Whole genomic analysis of human G12P[6] and G12P[8] rotavirus strains that have emerged in Kenya: Identification of porcine-like NSP4 genes

Satoshi Komoto, Ernest Wandera Apondi, Mohammad Shah, Erick Odoyo, James Nyangao, Mayuko Tomita, Mitsutaka Wakuda, Yoshimasa Maeno, Haruko Shirato, Takao Tsuji, Yoshio Ichinose, Koki Taniguchi

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Abstract

G12 rotaviruses are globally emerging rotavirus strains causing severe childhood diarrhea. However, the whole genomes of only a few G12 strains have been fully sequenced and analyzed, of which only one G12P[4] and one G12P[6] are from Africa. In this study, we sequenced and characterized the complete genomes of three G12 strains (RVA/Human-tc/KEN/KDH633/2010/G12P[6], RVA/Human-tc/KEN/KDH651/2010/G12P[8], and RVA/Human-tc/KEN/KDH684/2010/G12P[6]) identified in three stool specimens from children with acute diarrhea in Kenya, Africa. On whole genomic analysis, all three Kenyan G12 strains were found to have a Wa-like genetic backbone: G12-P[6]-I1-R1-C1-M1-A1-N1-T1-E1-H1 (strains KDH633 and KDH684) and G12-P[8]-I1-R1-C1-M1-A1-N1-T1-E1-H1 (strain KDH651). Phylogenetic analysis showed that most genes of the three strains examined in this study were genetically related to globally circulating human G1, G9, and G12 strains. Of note is that the NSP4 genes of strains KDH633 and KDH684 appeared to be of porcine origin, suggesting the occurrence of reassortment between human and porcine strains. Furthermore, strains KDH633 and KDH684 were very closely related to each other in all the 11 gene segments, indicating derivation of the two strains from a common origin. On the other hand, strain KDH651 consistently formed distinct clusters of 10 of the 11 gene segments (VP1-2, VP4, VP6-7, and NSP1-5), indicating a distinct origin of strain KDH651 from that of strains KDH633 and KDH684. To our knowledge, this is the first report on whole genome-based characterization of G12 strains that have emerged in Kenya. Our observations will provide important insights into the evolutionary dynamics of emerging G12 rotaviruses in Africa.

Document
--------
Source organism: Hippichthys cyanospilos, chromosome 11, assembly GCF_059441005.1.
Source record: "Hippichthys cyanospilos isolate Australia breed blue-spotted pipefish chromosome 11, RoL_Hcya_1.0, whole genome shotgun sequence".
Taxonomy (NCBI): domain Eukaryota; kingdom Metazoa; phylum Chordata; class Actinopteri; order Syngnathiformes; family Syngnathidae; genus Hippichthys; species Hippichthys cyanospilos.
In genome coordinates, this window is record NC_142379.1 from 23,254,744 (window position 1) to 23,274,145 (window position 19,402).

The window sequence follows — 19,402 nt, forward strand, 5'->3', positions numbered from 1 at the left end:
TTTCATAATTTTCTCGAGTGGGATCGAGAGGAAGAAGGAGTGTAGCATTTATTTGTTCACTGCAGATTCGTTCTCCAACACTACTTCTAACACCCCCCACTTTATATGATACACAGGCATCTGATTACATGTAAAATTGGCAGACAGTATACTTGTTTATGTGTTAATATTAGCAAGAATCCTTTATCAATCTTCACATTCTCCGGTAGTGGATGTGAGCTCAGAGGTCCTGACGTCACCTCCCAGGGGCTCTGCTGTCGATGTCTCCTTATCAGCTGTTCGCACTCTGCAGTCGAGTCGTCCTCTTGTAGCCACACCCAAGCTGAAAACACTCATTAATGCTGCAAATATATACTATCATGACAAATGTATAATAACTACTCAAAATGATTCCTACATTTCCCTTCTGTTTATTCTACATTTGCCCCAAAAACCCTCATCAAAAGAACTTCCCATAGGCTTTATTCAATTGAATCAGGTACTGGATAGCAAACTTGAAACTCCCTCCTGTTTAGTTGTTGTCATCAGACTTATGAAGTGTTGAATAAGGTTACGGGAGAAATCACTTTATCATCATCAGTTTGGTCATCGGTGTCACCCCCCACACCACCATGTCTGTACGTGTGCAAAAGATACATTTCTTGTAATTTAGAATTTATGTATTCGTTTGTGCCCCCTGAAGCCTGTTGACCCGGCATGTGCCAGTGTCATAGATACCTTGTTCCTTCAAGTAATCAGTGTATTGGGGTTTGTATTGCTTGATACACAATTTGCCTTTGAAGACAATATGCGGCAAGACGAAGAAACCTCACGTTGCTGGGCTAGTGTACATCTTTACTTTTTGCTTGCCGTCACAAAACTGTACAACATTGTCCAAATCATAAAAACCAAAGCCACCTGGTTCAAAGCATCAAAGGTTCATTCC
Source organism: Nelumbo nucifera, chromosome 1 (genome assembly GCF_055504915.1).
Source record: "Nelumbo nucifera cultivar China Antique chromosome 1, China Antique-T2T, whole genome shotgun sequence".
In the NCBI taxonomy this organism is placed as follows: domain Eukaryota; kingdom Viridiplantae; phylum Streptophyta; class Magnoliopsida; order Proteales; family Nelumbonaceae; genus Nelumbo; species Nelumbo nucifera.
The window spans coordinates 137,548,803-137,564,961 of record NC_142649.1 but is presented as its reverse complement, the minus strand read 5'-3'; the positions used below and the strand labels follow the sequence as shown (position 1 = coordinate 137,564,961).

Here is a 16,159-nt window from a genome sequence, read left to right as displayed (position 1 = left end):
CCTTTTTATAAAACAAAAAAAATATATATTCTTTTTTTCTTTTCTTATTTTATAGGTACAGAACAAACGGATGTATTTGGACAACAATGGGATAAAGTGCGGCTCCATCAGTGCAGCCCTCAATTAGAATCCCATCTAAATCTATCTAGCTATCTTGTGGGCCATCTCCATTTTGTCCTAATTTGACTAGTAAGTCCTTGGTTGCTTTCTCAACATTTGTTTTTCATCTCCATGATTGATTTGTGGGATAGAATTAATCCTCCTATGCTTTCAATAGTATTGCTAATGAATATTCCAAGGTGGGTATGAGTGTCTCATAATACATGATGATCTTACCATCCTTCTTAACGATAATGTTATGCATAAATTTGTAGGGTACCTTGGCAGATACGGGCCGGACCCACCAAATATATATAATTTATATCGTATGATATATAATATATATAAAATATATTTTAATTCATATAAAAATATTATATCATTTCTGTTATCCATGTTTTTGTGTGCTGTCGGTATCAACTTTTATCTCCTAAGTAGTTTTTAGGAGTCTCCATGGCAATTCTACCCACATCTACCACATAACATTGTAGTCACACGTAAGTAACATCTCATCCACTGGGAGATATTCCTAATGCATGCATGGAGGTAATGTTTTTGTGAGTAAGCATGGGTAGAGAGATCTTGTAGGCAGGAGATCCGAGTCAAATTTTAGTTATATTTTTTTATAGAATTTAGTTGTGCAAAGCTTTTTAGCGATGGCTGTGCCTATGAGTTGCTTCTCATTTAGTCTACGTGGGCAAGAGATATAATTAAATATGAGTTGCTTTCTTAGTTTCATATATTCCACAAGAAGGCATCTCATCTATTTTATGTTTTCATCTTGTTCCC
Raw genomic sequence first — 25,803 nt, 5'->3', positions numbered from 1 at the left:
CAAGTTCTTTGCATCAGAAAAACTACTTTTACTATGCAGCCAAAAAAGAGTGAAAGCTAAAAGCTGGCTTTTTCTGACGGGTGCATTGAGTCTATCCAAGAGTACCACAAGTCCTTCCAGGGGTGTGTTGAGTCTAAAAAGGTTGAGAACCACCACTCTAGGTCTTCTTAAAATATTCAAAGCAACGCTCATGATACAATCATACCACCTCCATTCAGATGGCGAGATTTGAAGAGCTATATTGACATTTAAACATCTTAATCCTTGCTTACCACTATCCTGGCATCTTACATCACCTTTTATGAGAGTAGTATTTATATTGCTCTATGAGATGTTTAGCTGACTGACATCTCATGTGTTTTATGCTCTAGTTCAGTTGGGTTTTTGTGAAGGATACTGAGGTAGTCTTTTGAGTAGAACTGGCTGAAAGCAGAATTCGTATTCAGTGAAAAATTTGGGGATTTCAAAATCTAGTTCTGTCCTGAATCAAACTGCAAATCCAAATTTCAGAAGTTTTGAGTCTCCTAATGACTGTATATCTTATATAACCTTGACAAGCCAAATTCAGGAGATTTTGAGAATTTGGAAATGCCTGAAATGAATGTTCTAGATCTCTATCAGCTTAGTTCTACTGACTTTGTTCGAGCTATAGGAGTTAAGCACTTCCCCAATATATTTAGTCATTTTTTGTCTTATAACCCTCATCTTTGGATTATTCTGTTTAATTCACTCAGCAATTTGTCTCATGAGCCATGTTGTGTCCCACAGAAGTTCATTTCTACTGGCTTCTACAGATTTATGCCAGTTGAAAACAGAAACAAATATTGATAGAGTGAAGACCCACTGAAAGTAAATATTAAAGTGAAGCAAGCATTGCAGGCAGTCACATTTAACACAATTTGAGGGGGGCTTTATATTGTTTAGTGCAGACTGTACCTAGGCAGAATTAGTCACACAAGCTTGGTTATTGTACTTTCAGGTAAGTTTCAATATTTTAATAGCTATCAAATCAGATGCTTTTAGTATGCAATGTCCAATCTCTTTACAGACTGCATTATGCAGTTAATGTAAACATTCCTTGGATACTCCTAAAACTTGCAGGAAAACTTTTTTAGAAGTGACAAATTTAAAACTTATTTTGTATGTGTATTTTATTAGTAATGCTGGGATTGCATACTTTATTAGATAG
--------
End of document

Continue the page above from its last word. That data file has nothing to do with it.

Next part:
Original languageEnglish
Pages (from-to)277-293
Number of pages17
JournalInfection, Genetics and Evolution
Volume27
DOIs
Publication statusPublished - 01-01-2014

Fingerprint

Rotavirus
Kenya
genomics
Swine
swine
genome
gene
Genes
Genome
genes
Diarrhea
phylogenetics
analysis
Africa
diarrhea
childhood

All Science Journal Classification (ASJC) codes

  • Microbiology
  • Ecology, Evolution, Behavior and Systematics
  • Molecular Biology
  • Genetics
  • Microbiology (medical)
  • Infectious Diseases

Cite this